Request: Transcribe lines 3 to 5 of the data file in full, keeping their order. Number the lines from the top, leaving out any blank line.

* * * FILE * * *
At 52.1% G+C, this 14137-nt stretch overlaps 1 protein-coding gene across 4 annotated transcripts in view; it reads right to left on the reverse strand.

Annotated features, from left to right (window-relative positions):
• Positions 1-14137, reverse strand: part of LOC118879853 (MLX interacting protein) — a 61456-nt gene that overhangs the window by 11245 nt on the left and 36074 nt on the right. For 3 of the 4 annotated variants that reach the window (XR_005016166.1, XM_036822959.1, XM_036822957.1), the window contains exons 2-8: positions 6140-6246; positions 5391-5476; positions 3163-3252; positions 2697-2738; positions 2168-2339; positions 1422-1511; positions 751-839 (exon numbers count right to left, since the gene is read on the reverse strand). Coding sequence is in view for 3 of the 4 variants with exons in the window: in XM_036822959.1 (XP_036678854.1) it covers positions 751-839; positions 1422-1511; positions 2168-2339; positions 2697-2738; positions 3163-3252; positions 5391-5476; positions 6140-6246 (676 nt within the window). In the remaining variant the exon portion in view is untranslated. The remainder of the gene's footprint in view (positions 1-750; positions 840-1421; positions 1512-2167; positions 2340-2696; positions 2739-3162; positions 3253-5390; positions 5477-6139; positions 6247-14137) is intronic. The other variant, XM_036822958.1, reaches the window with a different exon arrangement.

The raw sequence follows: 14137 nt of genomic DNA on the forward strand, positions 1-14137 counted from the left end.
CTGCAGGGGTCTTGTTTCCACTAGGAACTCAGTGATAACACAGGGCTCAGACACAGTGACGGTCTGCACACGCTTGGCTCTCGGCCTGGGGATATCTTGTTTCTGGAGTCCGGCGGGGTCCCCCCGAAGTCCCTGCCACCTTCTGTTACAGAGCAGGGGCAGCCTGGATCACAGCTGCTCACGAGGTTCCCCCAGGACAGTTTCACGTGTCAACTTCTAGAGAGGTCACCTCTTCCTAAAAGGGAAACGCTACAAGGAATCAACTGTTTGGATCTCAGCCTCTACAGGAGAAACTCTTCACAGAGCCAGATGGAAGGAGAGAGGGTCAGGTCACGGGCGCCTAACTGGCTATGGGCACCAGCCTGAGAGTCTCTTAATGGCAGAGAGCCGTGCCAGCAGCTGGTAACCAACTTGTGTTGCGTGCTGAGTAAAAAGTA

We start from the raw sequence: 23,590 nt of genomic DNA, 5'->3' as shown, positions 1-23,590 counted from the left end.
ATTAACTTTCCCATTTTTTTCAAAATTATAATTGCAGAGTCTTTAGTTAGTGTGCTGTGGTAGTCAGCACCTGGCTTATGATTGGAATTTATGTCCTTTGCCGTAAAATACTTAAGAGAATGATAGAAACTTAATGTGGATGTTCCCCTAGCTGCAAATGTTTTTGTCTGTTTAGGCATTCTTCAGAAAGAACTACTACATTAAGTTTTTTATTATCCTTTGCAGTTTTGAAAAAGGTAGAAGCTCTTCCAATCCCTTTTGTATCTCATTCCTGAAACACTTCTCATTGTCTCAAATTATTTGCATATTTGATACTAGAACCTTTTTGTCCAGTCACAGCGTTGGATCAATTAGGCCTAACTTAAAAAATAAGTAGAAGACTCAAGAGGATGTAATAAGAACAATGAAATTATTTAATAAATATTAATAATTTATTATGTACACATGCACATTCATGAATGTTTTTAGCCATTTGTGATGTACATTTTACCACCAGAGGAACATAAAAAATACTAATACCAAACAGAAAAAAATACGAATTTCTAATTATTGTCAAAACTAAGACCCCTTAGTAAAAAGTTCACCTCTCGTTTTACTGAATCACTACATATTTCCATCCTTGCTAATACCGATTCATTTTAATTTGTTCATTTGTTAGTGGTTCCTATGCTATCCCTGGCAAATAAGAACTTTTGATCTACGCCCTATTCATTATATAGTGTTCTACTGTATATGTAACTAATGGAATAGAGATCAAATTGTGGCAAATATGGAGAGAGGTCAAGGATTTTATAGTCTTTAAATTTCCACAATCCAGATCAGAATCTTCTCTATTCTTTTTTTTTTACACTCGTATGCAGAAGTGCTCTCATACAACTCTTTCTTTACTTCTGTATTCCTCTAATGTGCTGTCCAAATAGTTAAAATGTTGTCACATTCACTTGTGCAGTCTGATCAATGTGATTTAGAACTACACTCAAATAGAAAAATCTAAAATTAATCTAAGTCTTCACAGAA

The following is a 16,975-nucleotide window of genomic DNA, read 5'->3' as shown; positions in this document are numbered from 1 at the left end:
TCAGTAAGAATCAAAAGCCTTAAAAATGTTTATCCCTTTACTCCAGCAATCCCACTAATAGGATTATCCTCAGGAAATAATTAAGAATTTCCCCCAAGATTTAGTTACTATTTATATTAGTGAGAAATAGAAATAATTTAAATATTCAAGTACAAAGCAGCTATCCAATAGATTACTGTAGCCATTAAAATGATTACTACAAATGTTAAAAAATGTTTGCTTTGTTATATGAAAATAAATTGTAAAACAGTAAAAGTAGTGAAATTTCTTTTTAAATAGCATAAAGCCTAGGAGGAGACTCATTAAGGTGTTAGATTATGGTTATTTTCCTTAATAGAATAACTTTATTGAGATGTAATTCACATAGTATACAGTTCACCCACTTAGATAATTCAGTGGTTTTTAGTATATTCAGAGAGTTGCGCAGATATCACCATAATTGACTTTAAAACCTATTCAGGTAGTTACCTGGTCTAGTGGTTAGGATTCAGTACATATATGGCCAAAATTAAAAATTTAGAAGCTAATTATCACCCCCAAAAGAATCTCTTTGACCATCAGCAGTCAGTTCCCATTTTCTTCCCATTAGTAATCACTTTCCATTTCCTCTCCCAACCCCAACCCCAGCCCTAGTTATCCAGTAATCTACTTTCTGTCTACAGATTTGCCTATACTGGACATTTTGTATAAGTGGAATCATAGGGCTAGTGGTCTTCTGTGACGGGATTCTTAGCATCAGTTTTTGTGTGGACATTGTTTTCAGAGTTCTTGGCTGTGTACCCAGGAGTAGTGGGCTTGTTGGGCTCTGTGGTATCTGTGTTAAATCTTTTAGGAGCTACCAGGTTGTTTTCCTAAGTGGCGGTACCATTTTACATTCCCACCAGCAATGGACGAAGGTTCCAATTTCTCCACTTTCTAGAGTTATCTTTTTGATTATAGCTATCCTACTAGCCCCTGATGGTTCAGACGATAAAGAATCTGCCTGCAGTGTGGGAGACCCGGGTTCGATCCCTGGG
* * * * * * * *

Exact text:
• Positions 1-14137, reverse strand: part of LOC118879853 (MLX interacting protein) — a 61456-nt gene that overhangs the window by 11245 nt on the left and 36074 nt on the right. For 3 of the 4 annotated variants that reach the window (XR_005016166.1, XM_036822959.1, XM_036822957.1), the window contains exons 2-8: positions 6140-6246; positions 5391-5476; positions 3163-3252; positions 2697-2738; positions 2168-2339; positions 1422-1511; positions 751-839 (exon numbers count right to left, since the gene is read on the reverse strand). Coding sequence is in view for 3 of the 4 variants with exons in the window: in XM_036822959.1 (XP_036678854.1) it covers positions 751-839; positions 1422-1511; positions 2168-2339; positions 2697-2738; positions 3163-3252; positions 5391-5476; positions 6140-6246 (676 nt within the window). In the remaining variant the exon portion in view is untranslated. The remainder of the gene's footprint in view (positions 1-750; positions 840-1421; positions 1512-2167; positions 2340-2696; positions 2739-3162; positions 3253-5390; positions 5477-6139; positions 6247-14137) is intronic. The other variant, XM_036822958.1, reaches the window with a different exon arrangement.

The raw sequence follows: 14137 nt of genomic DNA on the forward strand, positions 1-14137 counted from the left end.
CTGCAGGGGTCTTGTTTCCACTAGGAACTCAGTGATAACACAGGGCTCAGACACAGTGACGGTCTGCACACGCTTGGCTCTCGGCCTGGGGATATCTTGTTTCTGGAGTCCGGCGGGGTCCCCCCGAAGTCCCTGCCACCTTCTGTTACAGAGCAGGGGCAGCCTGGATCACAGCTGCTCACGAGGTTCCCCCAGGACAGTTTCACGTGTCAACTTCTAGAGAGGTCACCTCTTCCTAAAAGGGAAACGCTACAAGGAATCAACTGTTTGGATCTCAGCCTCTACAGGAGAAACTCTTCACAGAGCCAGATGGAAGGAGAGAGGGTCAGGTCACGGGCGCCTAACTGGCTATGGGCACCAGCCTGAGAGTCTCTTAATGGCAGAGAGCCGTGCCAGCAGCTGGTAACCAACTTGTGTTGCGTGCTGAGTAAAAAGTA